A Las Vegas casino operator and a Choctaw Nation spokesman -- representing two of five contenders for a license to a build a casino in Pope County -- said Saturday that their businesses were told by the county judge that the Quorum Court would support giving the license to another rival, Cherokee Nation Businesses.
The news broke as the Cherokee Nation was anticipated to announce Monday its updated proposal for a casino in the county. And on Tuesday, the Pope County Quorum Court will hold a special meeting to discuss the casino license issue and had asked rivals to pitch their proposals.
Under a constitutional amendment approved in November that allows the state to have four casinos, new casinos in Pope and Jefferson counties must have the endorsement of elected officials.
In a letter dated Saturday to Ben Cross, county judge of Pope County, Warner Gaming CEO Bill Warner said his company was told by Cross that the endorsement would go to the Cherokee Nation Businesses of Catoosa, Okla. The letter was obtained by the Arkansas Democrat-Gazette.
John Burris, spokesman for the Choctaw Nation Division of Commerce of Durant, Okla., said in a telephone interview with the Democrat-Gazette that Cross called Friday to say that a resolution would be issued to the Cherokee Nation at Tuesday's special meeting of the Quorum Court.
Messages left for Cross on two cellphone numbers were not returned as of late Saturday. Also, messages left for Amanda Clinton of Cherokee Nation Businesses were not returned.
According to Warner and Burris, Cross asked their companies and the remaining contenders -- Gulfside Casino Partnership of Gulfport, Miss., and Kehl Management of Dubuque, Iowa -- to submit their "final offer" to Cross before Tuesday's meeting.
Burris said his group had previously had a meeting set for Tuesday, but Cross canceled it when he called Friday.
"He told us that there would be an emergency called meeting and there would be a letter of support issued to the Cherokees," he said. "He asked for our best final offer also."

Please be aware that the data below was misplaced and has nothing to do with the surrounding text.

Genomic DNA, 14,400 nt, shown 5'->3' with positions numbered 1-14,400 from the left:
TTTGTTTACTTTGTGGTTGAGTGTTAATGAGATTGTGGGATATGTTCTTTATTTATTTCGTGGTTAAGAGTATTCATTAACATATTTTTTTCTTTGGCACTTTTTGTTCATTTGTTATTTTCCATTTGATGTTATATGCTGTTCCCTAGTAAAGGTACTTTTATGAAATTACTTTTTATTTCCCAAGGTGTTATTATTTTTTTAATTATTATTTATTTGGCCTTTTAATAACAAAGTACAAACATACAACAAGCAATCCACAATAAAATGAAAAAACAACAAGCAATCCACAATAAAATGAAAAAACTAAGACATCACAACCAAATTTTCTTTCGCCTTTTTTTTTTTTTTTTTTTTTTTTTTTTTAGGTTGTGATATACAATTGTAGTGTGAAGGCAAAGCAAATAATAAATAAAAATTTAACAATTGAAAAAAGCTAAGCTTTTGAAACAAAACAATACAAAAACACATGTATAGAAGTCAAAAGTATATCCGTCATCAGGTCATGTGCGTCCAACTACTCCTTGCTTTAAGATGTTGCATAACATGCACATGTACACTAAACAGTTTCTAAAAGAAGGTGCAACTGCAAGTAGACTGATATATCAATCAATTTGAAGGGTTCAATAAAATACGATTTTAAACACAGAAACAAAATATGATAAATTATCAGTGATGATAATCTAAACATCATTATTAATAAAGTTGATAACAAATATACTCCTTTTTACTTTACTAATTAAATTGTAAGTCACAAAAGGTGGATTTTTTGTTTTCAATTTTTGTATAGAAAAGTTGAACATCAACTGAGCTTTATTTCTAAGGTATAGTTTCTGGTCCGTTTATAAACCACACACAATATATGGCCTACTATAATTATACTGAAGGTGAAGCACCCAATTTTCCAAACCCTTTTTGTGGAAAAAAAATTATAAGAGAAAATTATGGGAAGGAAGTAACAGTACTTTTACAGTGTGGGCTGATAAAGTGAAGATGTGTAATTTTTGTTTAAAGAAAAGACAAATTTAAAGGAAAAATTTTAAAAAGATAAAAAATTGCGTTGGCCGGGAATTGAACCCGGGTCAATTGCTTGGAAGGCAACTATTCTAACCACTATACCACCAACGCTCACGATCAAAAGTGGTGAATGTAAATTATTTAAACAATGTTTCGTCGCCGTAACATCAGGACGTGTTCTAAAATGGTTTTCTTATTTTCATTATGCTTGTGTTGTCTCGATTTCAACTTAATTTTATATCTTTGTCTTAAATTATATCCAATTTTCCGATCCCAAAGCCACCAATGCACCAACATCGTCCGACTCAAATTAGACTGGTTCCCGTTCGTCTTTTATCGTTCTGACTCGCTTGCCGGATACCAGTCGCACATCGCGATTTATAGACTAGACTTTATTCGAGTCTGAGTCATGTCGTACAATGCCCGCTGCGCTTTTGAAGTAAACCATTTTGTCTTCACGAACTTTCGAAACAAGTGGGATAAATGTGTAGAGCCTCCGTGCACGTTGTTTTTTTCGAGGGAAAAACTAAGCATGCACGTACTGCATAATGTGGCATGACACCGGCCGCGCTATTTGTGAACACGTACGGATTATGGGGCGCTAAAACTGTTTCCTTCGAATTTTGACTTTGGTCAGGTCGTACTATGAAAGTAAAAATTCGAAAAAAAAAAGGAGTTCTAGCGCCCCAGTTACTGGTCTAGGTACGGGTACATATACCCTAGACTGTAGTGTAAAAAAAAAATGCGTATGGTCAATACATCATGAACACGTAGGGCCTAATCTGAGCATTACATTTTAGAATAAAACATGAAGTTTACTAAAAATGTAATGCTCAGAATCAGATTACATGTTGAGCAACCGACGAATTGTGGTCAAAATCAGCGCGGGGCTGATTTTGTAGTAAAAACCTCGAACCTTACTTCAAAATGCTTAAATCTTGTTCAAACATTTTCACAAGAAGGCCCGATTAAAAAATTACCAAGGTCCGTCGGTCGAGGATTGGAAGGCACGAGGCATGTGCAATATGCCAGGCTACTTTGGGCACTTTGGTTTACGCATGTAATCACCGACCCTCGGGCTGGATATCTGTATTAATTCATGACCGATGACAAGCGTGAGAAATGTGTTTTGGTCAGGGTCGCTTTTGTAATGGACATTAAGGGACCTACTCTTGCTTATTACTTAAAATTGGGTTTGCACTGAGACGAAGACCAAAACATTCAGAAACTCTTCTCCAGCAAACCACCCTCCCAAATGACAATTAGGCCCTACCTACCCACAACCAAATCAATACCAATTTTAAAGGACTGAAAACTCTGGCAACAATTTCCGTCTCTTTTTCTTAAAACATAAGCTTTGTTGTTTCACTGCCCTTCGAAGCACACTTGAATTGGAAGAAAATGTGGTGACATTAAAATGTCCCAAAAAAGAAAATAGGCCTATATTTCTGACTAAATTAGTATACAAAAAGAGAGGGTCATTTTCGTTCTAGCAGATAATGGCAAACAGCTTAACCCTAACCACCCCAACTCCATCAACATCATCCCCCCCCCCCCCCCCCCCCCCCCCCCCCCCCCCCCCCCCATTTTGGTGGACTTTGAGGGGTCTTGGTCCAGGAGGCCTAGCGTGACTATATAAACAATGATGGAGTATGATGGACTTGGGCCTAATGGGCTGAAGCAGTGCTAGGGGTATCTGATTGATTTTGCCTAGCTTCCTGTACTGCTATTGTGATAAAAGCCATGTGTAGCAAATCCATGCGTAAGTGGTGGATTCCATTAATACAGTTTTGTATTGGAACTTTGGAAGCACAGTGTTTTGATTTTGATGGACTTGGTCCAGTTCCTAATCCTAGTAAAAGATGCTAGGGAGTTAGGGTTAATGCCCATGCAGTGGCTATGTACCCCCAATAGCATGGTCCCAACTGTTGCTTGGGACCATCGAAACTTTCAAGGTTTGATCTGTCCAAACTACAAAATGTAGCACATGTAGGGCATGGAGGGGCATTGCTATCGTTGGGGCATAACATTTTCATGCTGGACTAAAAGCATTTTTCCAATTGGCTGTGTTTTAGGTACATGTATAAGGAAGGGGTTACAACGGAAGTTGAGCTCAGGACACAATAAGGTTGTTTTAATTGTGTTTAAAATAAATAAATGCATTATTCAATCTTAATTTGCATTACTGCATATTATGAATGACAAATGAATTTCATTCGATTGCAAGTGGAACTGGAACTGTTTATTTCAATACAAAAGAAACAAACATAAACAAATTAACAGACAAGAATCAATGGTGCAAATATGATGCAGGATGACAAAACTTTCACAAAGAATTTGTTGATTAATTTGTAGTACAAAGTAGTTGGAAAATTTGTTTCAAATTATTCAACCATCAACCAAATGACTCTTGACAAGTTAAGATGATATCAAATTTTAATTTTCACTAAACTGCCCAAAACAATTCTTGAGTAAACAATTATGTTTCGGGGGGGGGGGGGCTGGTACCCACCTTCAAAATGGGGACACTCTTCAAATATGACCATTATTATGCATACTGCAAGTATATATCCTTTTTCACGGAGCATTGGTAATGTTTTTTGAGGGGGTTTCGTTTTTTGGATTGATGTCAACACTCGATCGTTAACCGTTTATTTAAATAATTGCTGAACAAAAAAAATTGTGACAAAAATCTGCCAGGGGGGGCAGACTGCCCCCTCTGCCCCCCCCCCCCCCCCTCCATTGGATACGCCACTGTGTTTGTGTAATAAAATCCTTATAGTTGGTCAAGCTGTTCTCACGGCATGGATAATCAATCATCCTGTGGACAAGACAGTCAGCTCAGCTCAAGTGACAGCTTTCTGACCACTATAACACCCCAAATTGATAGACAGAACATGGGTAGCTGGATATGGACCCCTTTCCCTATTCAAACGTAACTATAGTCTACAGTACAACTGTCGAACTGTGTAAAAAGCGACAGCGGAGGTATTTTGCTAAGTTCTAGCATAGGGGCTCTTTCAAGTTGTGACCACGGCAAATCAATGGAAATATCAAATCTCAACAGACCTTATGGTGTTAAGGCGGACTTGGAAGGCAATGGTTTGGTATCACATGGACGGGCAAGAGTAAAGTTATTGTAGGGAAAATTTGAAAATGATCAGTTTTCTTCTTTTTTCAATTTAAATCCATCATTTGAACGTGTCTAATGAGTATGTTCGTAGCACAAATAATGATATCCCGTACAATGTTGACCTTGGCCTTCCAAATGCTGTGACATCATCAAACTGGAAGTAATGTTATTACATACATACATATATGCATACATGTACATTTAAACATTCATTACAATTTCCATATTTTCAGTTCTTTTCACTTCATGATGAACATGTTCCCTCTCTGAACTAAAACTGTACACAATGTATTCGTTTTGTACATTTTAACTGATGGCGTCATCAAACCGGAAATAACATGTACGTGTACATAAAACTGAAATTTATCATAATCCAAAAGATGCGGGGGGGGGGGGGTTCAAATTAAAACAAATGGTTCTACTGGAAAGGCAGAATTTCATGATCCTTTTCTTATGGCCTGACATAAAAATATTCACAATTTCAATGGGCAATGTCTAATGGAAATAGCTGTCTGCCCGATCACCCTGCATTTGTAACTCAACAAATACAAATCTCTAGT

Of the 13 Pope County justices of the peace, only Jamie Jackson responded to requests for comment from the Democrat-Gazette.
Jackson said he was not privy to any information that Cherokee Nation Businesses had been selected, but said that all five of the proposals would be reviewed at the Tuesday meeting and that a decision will be made then on which company would be awarded the endorsement.
"Everything will be confirmed Tuesday night," Jackson said.
The contenders have said their casinos would be multimillion-dollar developments with hotels, restaurants and large gambling areas. Their proposals were submitted to the Arkansas Racing Commission, which rejected them in June because they lacked endorsements of current local officials.
Cherokee Nation Businesses in recent days has alluded in billboards and newspaper advertisements to a "countdown" that will end with an announcement on Monday.
The tribe announced in June that it is partnering with Legends -- a stadium management company founded by Dallas Cowboys owner Jerry Jones and the late George Steinbrenner, who owned the New York Yankees -- to "manage the process for the design and development" of the Pope County casino should they be awarded the license.
In Saturday's letter to Cross, Warner said his company would "still welcome the chance to participate in a publicly transparent process and give a presentation to county officials at an open meeting, to allow for public discussion and evaluation of the merits of our proposal."
"Should that opportunity arise we would be prepared to present our best and final proposal," Warner said. Warner Gaming's proposal was for a Hard Rock casino.
Robert McLarty, spokesman for Kehl Management, said the group met Friday with Cross, but was not told that the Cherokee Nation or any other applicant was going to be endorsed.
"We are going forward and we're getting a really good response," McLarty said.
Casey Castleberry, the attorney for Gulfside, issued a statement Saturday evening: "Gulfside timely complied with every requirement of Amendment 100, including submitting the required letter of support from [then-]Pope County Judge Jim Ed Gibson. We are hopeful the Racing Commission will reverse its denial and award Gulfside the Pope County casino gaming license. If it chooses otherwise, we will seek review of its denial and allow the judicial process to play out."
The casino issue has sparked heated debate in Pope County from the moment Amendment 100 -- which allows casinos in Pope and Jefferson counties and allows Oaklawn Racing Casino Resort in Hot Springs and Southland Gaming and Racing in West Memphis to expand their operations into full-fledged casinos -- was first proposed.
The Cherokee Nation contributed $2.2 million to the campaign for Amendment 100. The Quapaw Nation, which is building the resort in Jefferson County, spent $3.7 million.